Paper Coatings FAQ

We use recycled, bright white, satin aqueous coated paper for our postcards, door hangers, palm cards, business cards, rally signs, and brochures.  This coating is our standard for acheiving the highest print quality and brilliance of color, while providing a great soft sheen and feel in the hands of your constituents.  This process also holds up to sun and the elements, making the effect of the piece long lasting.  For our letterhead and envelopes, we use a uncoated 100% recycled pulp stock.  This durable and substantial paper is perfect for taking ink for addressing, desktop printing, labeling, and handwriting.

 What is uncoated paper?

uncoated paper
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All paper stocks start out being uncoated. Uncoated paper is porous with an uneven, rougher surface. As a result, uncoated paper is easier to write on as it absorb ink readily and dries to the touch faster. However, the heavier amount of ink uncoated paper absorbs may result in less rub resistance. Uncoated stocks include bonds, offsets, card, and newsprint.

What is coated paper?

coated paper
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After manufacture, the uncoated paper surface may be coated with white clay materials. The clay gives the paper a smooth feel by filling minute valleys in the paper surface. The coating also limits the absorption of inks into the paper. Because the inks stay on the surface of the coating instead of soaking in, the ink looks deeper, sharper and glossier. However, writing and ballpoint pen inks may take longer to dry on coated paper and can smudge more easily. On coated stock, less ink is need to achieve the desired visual richness for text, images and photo's.

Coatings are offered in a range of reflectivity values including dull, matte, silk, satin or glossy. Reading long areas of text is easier when printed on dull or matt finishes. After printing images on dull or mat stock, a varnish can be applied to the picture areas to add gloss and make the pictures pop.

What's the difference between coated and uncoated paper?

Paper with a coating is smooth and shiny while uncoated paper is flat with little or no shine. Gloss stock makes colors look smoother, deeper, richer, with great color-contrast. Photo's and graphics tend to look better on gloss stock, while text heavy documents and artwork are often use matte stock.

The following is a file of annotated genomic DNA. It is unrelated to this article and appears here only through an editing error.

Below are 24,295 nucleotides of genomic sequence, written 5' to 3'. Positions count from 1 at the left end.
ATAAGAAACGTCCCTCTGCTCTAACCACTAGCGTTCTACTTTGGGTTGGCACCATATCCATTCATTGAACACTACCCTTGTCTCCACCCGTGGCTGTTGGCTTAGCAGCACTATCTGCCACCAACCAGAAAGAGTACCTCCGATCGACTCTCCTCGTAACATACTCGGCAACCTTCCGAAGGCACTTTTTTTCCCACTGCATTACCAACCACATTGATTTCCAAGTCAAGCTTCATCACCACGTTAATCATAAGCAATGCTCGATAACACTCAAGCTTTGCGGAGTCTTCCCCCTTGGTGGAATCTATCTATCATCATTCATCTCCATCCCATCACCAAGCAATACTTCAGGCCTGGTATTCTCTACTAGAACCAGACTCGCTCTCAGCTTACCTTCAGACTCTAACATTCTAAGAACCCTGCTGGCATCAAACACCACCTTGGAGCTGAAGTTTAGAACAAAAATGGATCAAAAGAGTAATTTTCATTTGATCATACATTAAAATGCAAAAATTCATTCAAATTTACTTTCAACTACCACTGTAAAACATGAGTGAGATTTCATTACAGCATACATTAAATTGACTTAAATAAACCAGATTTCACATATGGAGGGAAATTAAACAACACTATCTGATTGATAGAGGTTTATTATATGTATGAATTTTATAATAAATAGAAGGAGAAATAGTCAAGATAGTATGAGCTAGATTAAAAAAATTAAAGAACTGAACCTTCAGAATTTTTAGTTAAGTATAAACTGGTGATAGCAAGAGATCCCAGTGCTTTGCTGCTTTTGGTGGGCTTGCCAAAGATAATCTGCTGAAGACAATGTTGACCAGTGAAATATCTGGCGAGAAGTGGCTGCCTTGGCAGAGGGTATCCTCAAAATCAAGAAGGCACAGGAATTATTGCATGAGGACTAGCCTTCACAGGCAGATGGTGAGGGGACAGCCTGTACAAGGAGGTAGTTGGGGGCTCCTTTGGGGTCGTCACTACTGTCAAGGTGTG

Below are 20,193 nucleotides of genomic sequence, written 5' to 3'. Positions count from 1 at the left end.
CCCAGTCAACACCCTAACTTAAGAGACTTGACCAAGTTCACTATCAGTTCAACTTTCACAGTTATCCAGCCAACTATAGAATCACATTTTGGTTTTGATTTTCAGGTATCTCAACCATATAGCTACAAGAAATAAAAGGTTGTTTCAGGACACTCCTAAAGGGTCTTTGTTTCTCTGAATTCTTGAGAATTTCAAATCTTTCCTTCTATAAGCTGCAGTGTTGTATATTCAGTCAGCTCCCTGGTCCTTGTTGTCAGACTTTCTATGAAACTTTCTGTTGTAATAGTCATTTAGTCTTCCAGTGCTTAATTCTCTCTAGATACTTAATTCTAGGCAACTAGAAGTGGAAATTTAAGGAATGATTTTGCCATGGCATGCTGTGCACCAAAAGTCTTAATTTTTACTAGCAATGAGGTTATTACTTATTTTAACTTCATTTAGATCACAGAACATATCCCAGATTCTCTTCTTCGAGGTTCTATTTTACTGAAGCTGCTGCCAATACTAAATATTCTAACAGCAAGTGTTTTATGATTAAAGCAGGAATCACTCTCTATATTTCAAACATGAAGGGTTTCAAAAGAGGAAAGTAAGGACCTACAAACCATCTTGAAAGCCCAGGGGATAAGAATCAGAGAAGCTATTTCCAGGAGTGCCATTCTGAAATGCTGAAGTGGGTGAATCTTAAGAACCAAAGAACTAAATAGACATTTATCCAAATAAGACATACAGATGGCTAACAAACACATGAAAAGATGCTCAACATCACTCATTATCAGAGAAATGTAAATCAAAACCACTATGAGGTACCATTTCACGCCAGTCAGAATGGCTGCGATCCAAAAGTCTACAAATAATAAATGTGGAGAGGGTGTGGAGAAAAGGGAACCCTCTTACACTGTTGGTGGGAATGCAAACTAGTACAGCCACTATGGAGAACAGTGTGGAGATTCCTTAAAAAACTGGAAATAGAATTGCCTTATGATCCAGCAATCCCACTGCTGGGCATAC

Text is more easily read on paper with a matte finish. The softer looking dull surface of matte paper provides color contrast and clarity. Unlike glossy paper, matte stock is more forgiving of fingerprints, smudges and dust.

Uncoated paper is very absorbent, and ink dots will tend to spread outwards (i.e., dot gain), leading to a less precise and darker image than when printed on coated stock. A similar effect happens when a paper towel is placed on a spilled drop of coffee. The drop diameter increases and gets a ragged edge as the liquid spreads in the absorbent fibers. This dot gain can be minimized using sophisticated printing techniques, but it can't be eliminated. Coated paper is less absorbent and therefore dot gain is usually not an issue.

What is uncoated finishing?

A protective coating or varnish will not be applied to the printed piece.
uncoated paper printed, no coating finish coated paper printed, no coating finish
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Printed paper, no finishing coat.
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Printed coated paper, no finishing coat.

What is aqueous coating?

An aqueous coating is a water-based coating applied to a printed piece to enhance the graphics with a matte or gloss finish and to provide added durability and protection. Aqueous coatings provide good rub and scuff resistance. Like other finishes applied to printed paper, it protects the surface from scratches, fingerprints, dirt, and smudging.